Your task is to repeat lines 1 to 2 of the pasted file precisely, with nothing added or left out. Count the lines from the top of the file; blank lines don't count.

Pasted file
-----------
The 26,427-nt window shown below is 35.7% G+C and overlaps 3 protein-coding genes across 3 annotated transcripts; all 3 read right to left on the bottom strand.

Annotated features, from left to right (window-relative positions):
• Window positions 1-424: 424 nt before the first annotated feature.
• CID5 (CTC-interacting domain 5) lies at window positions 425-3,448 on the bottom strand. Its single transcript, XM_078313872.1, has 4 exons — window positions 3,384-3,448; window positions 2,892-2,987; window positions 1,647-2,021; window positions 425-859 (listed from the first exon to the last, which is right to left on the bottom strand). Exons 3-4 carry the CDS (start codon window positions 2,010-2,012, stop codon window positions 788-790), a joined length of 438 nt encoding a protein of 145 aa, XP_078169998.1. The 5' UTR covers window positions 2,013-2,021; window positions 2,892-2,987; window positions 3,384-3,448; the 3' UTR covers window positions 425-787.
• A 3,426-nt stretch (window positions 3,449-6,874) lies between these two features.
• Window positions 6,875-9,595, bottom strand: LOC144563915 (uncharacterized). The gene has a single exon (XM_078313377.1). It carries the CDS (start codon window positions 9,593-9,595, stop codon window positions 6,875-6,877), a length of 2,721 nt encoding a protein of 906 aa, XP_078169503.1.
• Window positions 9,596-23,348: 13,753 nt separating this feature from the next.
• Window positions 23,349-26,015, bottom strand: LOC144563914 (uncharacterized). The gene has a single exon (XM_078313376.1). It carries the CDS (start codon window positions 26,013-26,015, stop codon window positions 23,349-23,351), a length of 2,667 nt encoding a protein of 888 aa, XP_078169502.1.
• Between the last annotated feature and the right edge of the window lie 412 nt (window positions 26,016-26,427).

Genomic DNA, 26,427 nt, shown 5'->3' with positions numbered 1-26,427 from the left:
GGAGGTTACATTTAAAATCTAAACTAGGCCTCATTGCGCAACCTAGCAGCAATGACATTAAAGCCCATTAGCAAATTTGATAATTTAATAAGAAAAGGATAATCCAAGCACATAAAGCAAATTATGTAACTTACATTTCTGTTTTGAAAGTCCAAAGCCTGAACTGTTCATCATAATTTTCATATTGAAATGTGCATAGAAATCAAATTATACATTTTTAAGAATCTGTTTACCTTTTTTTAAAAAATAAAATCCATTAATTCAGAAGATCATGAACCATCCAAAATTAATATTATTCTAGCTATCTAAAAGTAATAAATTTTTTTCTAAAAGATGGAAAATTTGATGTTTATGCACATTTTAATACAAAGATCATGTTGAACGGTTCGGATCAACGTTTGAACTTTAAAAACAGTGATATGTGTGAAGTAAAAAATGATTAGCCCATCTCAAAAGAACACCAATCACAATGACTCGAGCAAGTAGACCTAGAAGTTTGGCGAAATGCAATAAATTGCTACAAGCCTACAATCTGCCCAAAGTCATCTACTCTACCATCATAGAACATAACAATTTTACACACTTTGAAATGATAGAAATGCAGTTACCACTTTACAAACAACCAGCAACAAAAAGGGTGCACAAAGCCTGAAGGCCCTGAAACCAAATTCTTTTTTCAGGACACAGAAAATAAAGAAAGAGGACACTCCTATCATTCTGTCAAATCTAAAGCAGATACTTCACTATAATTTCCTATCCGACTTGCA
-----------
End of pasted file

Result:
The 26,427-nt window shown below is 35.7% G+C and overlaps 3 protein-coding genes across 3 annotated transcripts; all 3 read right to left on the bottom strand.

Annotated features, from left to right (window-relative positions):